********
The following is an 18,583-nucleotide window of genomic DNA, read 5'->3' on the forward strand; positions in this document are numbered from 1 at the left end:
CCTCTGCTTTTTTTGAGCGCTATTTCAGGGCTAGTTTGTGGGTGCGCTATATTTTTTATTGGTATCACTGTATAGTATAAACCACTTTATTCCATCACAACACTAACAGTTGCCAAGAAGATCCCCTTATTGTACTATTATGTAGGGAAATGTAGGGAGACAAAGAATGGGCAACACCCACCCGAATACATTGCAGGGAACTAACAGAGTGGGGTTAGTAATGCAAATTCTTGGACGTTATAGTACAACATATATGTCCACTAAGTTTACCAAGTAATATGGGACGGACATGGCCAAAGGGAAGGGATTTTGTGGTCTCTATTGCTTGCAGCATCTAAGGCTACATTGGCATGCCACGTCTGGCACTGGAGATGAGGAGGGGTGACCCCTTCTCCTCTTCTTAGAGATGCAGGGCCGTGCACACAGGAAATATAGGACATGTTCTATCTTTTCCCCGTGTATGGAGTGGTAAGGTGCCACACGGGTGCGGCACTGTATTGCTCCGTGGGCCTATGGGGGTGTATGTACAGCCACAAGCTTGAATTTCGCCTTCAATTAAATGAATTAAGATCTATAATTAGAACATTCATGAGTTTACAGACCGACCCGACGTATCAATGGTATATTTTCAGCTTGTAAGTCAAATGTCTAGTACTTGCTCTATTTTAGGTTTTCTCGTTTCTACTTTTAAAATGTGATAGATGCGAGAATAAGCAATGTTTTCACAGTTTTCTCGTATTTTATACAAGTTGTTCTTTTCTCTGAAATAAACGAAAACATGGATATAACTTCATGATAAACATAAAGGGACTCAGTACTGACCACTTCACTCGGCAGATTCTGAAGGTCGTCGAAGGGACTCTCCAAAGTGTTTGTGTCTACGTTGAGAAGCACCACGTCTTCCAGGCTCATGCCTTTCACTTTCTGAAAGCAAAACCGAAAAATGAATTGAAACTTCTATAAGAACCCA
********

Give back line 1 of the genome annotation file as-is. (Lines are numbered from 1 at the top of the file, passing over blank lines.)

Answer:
The following is an 18,583-nucleotide window of genomic DNA, read 5'->3' on the forward strand; positions in this document are numbered from 1 at the left end: